The weekend as whole was truly top notch. With warm weather, warm water, beautiful camping, beer, friends, more beer, and amazing hot springs, the Labor Day Payette experience is one for the books and a trip that will become an annual pilgrimedge for me. What an amazing river and what an amazing weekend.

All photos were taken by Catherine Loke.



Thursday, October 3, 2013

White Salmon: Middle


Stream: The Middle White Salmon is a fantastic resource near Hood River.  The river is consistently class III-III+ and consistently flowing - it is never too low to run.  At the beginning and end of the run are two rapids that are more challenging than the rest, if they are not to your liking you can put in below the first and take out above the other.

A day on the Middle White Salmon starts with a pleasant walk down a nice trail with built in rails for sliding your boat down, talk about convenience!  Near the bottom the rails bend right, while a less used trail goes left.  Going left gives you the option to put in above the class IV Maytag rapid, right leads to the option to put in part way down or below that rapid.  Maytag is easy to scout.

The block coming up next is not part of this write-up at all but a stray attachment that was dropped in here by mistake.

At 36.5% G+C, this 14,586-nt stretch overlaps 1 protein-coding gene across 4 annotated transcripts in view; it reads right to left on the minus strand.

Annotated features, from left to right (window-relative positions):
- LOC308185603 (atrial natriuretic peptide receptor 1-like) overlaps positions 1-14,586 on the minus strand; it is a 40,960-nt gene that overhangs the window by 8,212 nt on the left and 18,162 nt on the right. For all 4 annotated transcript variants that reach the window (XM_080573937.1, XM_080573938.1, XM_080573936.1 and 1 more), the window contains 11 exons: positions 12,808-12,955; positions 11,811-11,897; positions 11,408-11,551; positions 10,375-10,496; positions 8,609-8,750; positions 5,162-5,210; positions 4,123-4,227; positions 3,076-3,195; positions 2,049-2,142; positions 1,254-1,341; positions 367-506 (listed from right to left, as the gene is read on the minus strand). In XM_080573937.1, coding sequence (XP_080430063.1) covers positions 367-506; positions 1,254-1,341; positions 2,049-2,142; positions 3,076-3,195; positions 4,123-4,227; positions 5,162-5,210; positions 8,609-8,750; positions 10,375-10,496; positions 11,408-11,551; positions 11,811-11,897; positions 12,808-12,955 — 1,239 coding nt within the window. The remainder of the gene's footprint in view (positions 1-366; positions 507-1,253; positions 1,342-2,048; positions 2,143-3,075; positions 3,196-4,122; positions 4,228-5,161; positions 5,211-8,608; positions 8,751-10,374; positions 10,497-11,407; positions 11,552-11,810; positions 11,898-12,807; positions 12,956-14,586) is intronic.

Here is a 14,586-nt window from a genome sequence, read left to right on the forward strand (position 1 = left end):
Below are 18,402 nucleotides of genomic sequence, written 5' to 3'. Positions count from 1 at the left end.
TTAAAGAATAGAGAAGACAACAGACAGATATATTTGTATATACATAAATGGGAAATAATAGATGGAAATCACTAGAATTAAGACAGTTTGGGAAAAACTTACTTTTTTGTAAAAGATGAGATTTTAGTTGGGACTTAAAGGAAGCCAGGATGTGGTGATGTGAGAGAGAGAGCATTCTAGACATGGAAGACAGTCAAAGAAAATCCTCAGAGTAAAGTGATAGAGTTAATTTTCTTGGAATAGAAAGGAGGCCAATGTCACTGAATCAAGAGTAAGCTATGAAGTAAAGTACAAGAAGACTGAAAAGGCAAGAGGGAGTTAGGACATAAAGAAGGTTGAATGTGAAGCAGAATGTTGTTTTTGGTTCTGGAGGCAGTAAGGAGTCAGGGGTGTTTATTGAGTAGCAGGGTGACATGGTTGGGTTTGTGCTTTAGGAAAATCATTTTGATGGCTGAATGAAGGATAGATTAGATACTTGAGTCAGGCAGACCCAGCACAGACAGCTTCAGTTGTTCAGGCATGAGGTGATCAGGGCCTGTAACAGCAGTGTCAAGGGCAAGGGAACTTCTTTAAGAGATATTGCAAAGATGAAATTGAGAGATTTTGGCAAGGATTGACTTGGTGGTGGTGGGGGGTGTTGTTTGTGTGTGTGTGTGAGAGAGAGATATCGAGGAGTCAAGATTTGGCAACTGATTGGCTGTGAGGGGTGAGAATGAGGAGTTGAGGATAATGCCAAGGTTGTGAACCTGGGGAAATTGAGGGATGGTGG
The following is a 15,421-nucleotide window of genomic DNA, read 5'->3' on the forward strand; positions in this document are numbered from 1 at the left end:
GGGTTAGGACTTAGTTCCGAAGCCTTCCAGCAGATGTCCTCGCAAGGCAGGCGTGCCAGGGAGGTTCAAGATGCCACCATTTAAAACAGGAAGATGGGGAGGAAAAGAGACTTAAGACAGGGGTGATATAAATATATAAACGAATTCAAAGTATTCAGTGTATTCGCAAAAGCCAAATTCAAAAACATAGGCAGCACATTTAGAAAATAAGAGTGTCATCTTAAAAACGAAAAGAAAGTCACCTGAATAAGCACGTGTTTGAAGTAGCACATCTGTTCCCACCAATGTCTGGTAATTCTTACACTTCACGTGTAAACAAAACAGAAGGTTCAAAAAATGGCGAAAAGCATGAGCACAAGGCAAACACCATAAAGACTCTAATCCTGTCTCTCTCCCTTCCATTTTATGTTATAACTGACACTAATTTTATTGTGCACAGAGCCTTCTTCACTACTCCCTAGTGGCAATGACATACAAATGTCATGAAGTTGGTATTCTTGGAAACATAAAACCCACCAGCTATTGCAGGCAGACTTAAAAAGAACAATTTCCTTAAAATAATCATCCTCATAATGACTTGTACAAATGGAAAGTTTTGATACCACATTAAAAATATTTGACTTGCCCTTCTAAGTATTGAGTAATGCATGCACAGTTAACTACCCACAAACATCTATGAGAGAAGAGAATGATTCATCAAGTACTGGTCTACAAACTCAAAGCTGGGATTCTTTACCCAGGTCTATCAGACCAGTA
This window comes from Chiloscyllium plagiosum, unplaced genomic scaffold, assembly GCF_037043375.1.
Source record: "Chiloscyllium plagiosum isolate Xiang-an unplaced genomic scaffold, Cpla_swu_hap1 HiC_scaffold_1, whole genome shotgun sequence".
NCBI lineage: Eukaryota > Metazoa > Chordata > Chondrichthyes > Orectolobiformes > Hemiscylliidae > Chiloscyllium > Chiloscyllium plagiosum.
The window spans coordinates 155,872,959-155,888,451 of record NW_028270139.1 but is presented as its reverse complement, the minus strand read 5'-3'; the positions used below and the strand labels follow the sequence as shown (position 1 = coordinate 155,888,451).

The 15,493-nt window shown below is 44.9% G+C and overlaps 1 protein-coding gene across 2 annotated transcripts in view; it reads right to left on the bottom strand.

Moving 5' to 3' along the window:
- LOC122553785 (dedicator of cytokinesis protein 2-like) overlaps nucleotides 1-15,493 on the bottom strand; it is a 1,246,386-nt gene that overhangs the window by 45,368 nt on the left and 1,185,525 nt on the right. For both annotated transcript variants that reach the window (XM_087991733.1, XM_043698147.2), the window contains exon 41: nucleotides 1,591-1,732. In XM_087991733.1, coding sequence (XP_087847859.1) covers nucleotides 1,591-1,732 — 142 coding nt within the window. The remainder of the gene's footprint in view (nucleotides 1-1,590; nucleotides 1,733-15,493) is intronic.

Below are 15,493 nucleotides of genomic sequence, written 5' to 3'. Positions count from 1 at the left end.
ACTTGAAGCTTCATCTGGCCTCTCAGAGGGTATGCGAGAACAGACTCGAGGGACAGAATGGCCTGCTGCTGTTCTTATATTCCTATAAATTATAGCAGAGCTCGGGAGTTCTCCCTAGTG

Watch for a cave along the right wall early on in the run, after a short bit of warm below Maytag.  At the cave rapid, paddling left of it is easy but necessary.  Once past that cave the rest of the river is read and run class III.  Everything aside from that cave rapid can be run where the water is going, a handful of the rapids stand out as more exciting than the rest but never really reach class IV until Husum.